In the beginning of the novel, Changez is rather innocent and naive. He talks about arriving at Princeton, and how he thought, "This is a dream come true. Princeton inspired in me the feeling that my life was a film in which I was the star and everything was possible." When he is interviewed for the position at Underwood Samson, the interviewer, Jim, calls him "Wildly overoptimistic." This seems to sum up Changez's youthful identity. He believes in a world where all possibilities are open. He says, "Princeton made everything possible for me." He didn't see the flaws or the negatives of a life in America right away.
Slowly, however, Changez starts to become resentful of American culture and life. When he is confronted by ignorant Americans who make assumptions about him based on his nationality, he describes the "typically American undercurrent of condescension." He contrasts his lavish experiences with Underwood Samson to his childhood, where he "learned to savor the denial of gratification—that most un-American of pleasures!" He becomes more and more apt to criticize the country. When he feels something like pleasure as a result of the events of 9/11, he is perplexed because he takes no pleasure in the death of innocents. However, he began to "tremble with fury" when America invaded Afghanistan, Pakistan's neighbor and a fellow Muslim nation. Changez experiences more ignorance and hatred of "greater intensity" as a result of his skin color. Worse yet, when he returns home to Lahore, he realizes,
I had changed; I was looking about me with the eyes of a foreigner, and not just any foreigner, but that particular type of entitled and unsympathetic American who so annoyed me when I encountered him in the classrooms and workplaces of [the] country's elite.
Who is he? Changez wonders. He says, "I lacked a stable core. I was not certain where I belonged—in New York, in Lahore, in both, in neither [...]." He thinks that his own identity has become "so fragile." Soon, though, he begins to realize that he "had always resented the manner in which America conducted itself in the world; [the] country's constant interference in the affairs of others was insufferable," and he begins to act not with America anymore, but against and in spite of it. His life in America resulted in a temporary loss of identity; he came to America with hopes and dreams that all felt within reach—these defined him. Eventually, he leaves America, determined to "advocate a disengagement from [America] by [Pakistan]," and recognizing that the innocent civilians killed by America are only seen as "collateral damage" to the American public. Changez rebuilds his identity in opposition to American culture instead of in support of it.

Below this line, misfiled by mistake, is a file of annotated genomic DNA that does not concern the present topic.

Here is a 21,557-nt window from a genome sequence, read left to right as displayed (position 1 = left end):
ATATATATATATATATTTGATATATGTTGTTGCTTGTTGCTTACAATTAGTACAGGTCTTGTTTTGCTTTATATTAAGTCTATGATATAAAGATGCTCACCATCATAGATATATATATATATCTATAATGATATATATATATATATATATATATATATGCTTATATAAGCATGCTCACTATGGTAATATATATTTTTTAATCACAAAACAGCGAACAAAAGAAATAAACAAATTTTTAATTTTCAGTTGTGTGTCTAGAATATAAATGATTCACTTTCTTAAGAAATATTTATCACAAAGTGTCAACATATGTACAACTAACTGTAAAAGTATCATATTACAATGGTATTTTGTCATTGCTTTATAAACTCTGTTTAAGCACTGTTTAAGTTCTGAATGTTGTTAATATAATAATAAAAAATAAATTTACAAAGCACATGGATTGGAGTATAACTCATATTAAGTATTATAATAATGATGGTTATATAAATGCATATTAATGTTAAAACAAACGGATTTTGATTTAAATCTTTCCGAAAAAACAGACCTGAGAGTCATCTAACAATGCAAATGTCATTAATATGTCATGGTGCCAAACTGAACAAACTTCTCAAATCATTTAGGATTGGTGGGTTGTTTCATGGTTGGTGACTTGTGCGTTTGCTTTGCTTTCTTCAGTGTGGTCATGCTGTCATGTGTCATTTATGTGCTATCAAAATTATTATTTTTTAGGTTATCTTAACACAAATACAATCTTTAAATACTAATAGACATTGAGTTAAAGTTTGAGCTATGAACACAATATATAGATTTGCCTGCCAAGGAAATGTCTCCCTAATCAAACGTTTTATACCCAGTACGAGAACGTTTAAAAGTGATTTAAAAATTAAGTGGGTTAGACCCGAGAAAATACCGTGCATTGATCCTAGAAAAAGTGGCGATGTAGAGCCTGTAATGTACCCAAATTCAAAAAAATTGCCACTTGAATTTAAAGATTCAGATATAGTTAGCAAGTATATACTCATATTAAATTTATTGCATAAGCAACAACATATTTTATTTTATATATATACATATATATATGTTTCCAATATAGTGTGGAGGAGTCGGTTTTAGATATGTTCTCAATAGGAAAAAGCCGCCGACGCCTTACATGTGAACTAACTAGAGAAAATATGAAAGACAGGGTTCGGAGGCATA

One way in which Changez's sense of identity is altered over the course of The Reluctant Fundamentalistis that he becomes more jaded about the world around him. In the exposition of the novel, Changez is much more willing to embrace the Western world and the possibilities in it. Whether this comes in the form of accepting the potential of the promise and possibility of what America can offer, what an Princeton education gives, and life at Underwood Samson, there is a greater possibility to accept what life has to offer.
The experiences that are synthesized after the events of September 11 cause Changez's identity to become increasingly jaded. There is a greater acceptance of the darker aspects of Western reality. Changez embraces a more "fundamentalist" position because of this. In a distinctive manner, Changez does not really accept the fundamentalist position because of what it features in terms of its outlook on life and the world. He accepts it because of his discontent with the world as he knows it. For this reason, he is a "reluctant" fundamentalist. It is in this light where one sees how Changez's identity has changed from a position of being able to see the promise and possibility intrinsic in the world to one that is more skeptical of it.